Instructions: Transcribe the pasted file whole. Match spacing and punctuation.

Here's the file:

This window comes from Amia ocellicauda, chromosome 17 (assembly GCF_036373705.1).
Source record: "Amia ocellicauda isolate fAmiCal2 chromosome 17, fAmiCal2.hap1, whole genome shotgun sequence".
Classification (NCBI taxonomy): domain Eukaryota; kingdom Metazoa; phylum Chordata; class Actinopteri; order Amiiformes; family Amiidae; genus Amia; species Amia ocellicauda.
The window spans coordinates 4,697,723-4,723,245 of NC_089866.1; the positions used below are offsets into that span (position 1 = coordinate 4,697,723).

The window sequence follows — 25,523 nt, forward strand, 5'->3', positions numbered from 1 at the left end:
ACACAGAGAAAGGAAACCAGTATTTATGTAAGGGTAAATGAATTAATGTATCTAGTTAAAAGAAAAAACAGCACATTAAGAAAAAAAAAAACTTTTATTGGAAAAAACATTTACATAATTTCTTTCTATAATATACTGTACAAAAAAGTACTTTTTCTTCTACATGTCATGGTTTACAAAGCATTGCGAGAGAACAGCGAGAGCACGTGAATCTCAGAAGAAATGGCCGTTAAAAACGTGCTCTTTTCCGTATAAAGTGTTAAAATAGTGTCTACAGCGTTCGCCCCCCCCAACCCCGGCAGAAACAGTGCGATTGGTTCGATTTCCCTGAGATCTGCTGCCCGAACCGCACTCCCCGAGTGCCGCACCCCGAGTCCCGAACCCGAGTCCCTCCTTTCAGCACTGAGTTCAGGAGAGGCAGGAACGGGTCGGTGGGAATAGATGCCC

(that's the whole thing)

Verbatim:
This window comes from Amia ocellicauda, chromosome 17 (assembly GCF_036373705.1).
Source record: "Amia ocellicauda isolate fAmiCal2 chromosome 17, fAmiCal2.hap1, whole genome shotgun sequence".
Classification (NCBI taxonomy): domain Eukaryota; kingdom Metazoa; phylum Chordata; class Actinopteri; order Amiiformes; family Amiidae; genus Amia; species Amia ocellicauda.
The window spans coordinates 4,697,723-4,723,245 of NC_089866.1; the positions used below are offsets into that span (position 1 = coordinate 4,697,723).

The window sequence follows — 25,523 nt, forward strand, 5'->3', positions numbered from 1 at the left end:
ACACAGAGAAAGGAAACCAGTATTTATGTAAGGGTAAATGAATTAATGTATCTAGTTAAAAGAAAAAACAGCACATTAAGAAAAAAAAAAACTTTTATTGGAAAAAACATTTACATAATTTCTTTCTATAATATACTGTACAAAAAAGTACTTTTTCTTCTACATGTCATGGTTTACAAAGCATTGCGAGAGAACAGCGAGAGCACGTGAATCTCAGAAGAAATGGCCGTTAAAAACGTGCTCTTTTCCGTATAAAGTGTTAAAATAGTGTCTACAGCGTTCGCCCCCCCCAACCCCGGCAGAAACAGTGCGATTGGTTCGATTTCCCTGAGATCTGCTGCCCGAACCGCACTCCCCGAGTGCCGCACCCCGAGTCCCGAACCCGAGTCCCTCCTTTCAGCACTGAGTTCAGGAGAGGCAGGAACGGGTCGGTGGGAATAGATGCCC